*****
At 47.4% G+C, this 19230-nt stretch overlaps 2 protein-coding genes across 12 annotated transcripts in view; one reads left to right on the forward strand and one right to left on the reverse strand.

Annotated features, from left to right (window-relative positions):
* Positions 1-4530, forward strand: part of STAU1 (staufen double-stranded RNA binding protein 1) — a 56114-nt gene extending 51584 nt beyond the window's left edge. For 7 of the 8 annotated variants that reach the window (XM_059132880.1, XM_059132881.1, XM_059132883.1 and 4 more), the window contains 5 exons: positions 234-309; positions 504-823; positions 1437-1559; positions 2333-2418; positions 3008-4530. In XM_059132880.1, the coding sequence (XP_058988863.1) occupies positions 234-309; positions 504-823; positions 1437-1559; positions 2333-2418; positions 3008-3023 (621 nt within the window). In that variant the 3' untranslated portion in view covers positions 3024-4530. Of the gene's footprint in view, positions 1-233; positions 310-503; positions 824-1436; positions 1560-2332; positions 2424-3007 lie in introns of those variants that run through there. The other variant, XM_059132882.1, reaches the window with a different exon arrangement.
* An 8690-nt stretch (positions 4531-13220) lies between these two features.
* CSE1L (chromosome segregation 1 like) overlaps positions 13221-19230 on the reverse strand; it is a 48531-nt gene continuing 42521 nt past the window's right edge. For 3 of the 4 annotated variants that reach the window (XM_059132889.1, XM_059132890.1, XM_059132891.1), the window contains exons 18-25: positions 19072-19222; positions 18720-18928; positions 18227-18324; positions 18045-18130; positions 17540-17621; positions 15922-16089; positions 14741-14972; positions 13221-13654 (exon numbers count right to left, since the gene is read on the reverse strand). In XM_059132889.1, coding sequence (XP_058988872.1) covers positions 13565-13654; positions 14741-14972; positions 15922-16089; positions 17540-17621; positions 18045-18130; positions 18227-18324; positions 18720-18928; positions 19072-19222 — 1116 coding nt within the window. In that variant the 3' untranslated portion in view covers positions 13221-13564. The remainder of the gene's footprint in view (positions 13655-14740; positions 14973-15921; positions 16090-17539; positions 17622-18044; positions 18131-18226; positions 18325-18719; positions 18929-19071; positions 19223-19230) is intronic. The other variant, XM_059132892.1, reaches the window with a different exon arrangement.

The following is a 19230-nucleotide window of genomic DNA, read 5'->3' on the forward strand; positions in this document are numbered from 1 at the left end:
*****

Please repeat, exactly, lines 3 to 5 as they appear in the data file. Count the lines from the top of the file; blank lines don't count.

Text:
* Positions 1-4530, forward strand: part of STAU1 (staufen double-stranded RNA binding protein 1) — a 56114-nt gene extending 51584 nt beyond the window's left edge. For 7 of the 8 annotated variants that reach the window (XM_059132880.1, XM_059132881.1, XM_059132883.1 and 4 more), the window contains 5 exons: positions 234-309; positions 504-823; positions 1437-1559; positions 2333-2418; positions 3008-4530. In XM_059132880.1, the coding sequence (XP_058988863.1) occupies positions 234-309; positions 504-823; positions 1437-1559; positions 2333-2418; positions 3008-3023 (621 nt within the window). In that variant the 3' untranslated portion in view covers positions 3024-4530. Of the gene's footprint in view, positions 1-233; positions 310-503; positions 824-1436; positions 1560-2332; positions 2424-3007 lie in introns of those variants that run through there. The other variant, XM_059132882.1, reaches the window with a different exon arrangement.
* An 8690-nt stretch (positions 4531-13220) lies between these two features.
* CSE1L (chromosome segregation 1 like) overlaps positions 13221-19230 on the reverse strand; it is a 48531-nt gene continuing 42521 nt past the window's right edge. For 3 of the 4 annotated variants that reach the window (XM_059132889.1, XM_059132890.1, XM_059132891.1), the window contains exons 18-25: positions 19072-19222; positions 18720-18928; positions 18227-18324; positions 18045-18130; positions 17540-17621; positions 15922-16089; positions 14741-14972; positions 13221-13654 (exon numbers count right to left, since the gene is read on the reverse strand). In XM_059132889.1, coding sequence (XP_058988872.1) covers positions 13565-13654; positions 14741-14972; positions 15922-16089; positions 17540-17621; positions 18045-18130; positions 18227-18324; positions 18720-18928; positions 19072-19222 — 1116 coding nt within the window. In that variant the 3' untranslated portion in view covers positions 13221-13564. The remainder of the gene's footprint in view (positions 13655-14740; positions 14973-15921; positions 16090-17539; positions 17622-18044; positions 18131-18226; positions 18325-18719; positions 18929-19071; positions 19223-19230) is intronic. The other variant, XM_059132892.1, reaches the window with a different exon arrangement.